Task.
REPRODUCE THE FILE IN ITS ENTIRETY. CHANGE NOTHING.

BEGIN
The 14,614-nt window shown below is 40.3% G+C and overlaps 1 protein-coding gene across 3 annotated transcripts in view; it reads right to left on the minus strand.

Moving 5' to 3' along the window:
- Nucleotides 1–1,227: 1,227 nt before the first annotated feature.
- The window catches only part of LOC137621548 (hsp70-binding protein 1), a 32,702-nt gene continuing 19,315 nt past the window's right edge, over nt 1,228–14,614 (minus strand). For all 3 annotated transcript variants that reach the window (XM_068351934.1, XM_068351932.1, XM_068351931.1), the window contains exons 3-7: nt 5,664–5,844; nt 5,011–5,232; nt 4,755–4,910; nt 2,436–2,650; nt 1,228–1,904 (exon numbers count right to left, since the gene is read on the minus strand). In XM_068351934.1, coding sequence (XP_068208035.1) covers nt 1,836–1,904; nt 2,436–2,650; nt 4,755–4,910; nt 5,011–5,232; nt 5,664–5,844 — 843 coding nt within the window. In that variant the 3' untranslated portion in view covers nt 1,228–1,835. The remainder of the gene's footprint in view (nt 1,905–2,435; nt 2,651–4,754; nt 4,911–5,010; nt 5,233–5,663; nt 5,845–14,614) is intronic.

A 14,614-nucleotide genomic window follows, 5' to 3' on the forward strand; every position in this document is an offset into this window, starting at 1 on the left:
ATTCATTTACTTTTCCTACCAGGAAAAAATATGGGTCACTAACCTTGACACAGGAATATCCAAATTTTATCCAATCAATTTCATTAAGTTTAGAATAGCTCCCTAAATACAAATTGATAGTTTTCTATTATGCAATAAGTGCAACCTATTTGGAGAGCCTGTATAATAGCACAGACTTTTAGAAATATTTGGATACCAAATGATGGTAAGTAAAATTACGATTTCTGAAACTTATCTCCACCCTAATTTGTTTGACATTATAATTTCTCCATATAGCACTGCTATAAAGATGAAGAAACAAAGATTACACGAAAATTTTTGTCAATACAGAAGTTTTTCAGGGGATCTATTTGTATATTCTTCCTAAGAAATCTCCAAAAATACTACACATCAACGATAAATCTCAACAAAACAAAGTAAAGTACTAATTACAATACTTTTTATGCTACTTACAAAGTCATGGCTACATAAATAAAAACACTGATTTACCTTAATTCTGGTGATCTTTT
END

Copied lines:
The 14,614-nt window shown below is 40.3% G+C and overlaps 1 protein-coding gene across 3 annotated transcripts in view; it reads right to left on the minus strand.

Moving 5' to 3' along the window:
- Nucleotides 1–1,227: 1,227 nt before the first annotated feature.
- The window catches only part of LOC137621548 (hsp70-binding protein 1), a 32,702-nt gene continuing 19,315 nt past the window's right edge, over nt 1,228–14,614 (minus strand). For all 3 annotated transcript variants that reach the window (XM_068351934.1, XM_068351932.1, XM_068351931.1), the window contains exons 3-7: nt 5,664–5,844; nt 5,011–5,232; nt 4,755–4,910; nt 2,436–2,650; nt 1,228–1,904 (exon numbers count right to left, since the gene is read on the minus strand). In XM_068351934.1, coding sequence (XP_068208035.1) covers nt 1,836–1,904; nt 2,436–2,650; nt 4,755–4,910; nt 5,011–5,232; nt 5,664–5,844 — 843 coding nt within the window. In that variant the 3' untranslated portion in view covers nt 1,228–1,835. The remainder of the gene's footprint in view (nt 1,905–2,435; nt 2,651–4,754; nt 4,911–5,010; nt 5,233–5,663; nt 5,845–14,614) is intronic.

A 14,614-nucleotide genomic window follows, 5' to 3' on the forward strand; every position in this document is an offset into this window, starting at 1 on the left:
ATTCATTTACTTTTCCTACCAGGAAAAAATATGGGTCACTAACCTTGACACAGGAATATCCAAATTTTATCCAATCAATTTCATTAAGTTTAGAATAGCTCCCTAAATACAAATTGATAGTTTTCTATTATGCAATAAGTGCAACCTATTTGGAGAGCCTGTATAATAGCACAGACTTTTAGAAATATTTGGATACCAAATGATGGTAAGTAAAATTACGATTTCTGAAACTTATCTCCACCCTAATTTGTTTGACATTATAATTTCTCCATATAGCACTGCTATAAAGATGAAGAAACAAAGATTACACGAAAATTTTTGTCAATACAGAAGTTTTTCAGGGGATCTATTTGTATATTCTTCCTAAGAAATCTCCAAAAATACTACACATCAACGATAAATCTCAACAAAACAAAGTAAAGTACTAATTACAATACTTTTTATGCTACTTACAAAGTCATGGCTACATAAATAAAAACACTGATTTACCTTAATTCTGGTGATCTTTT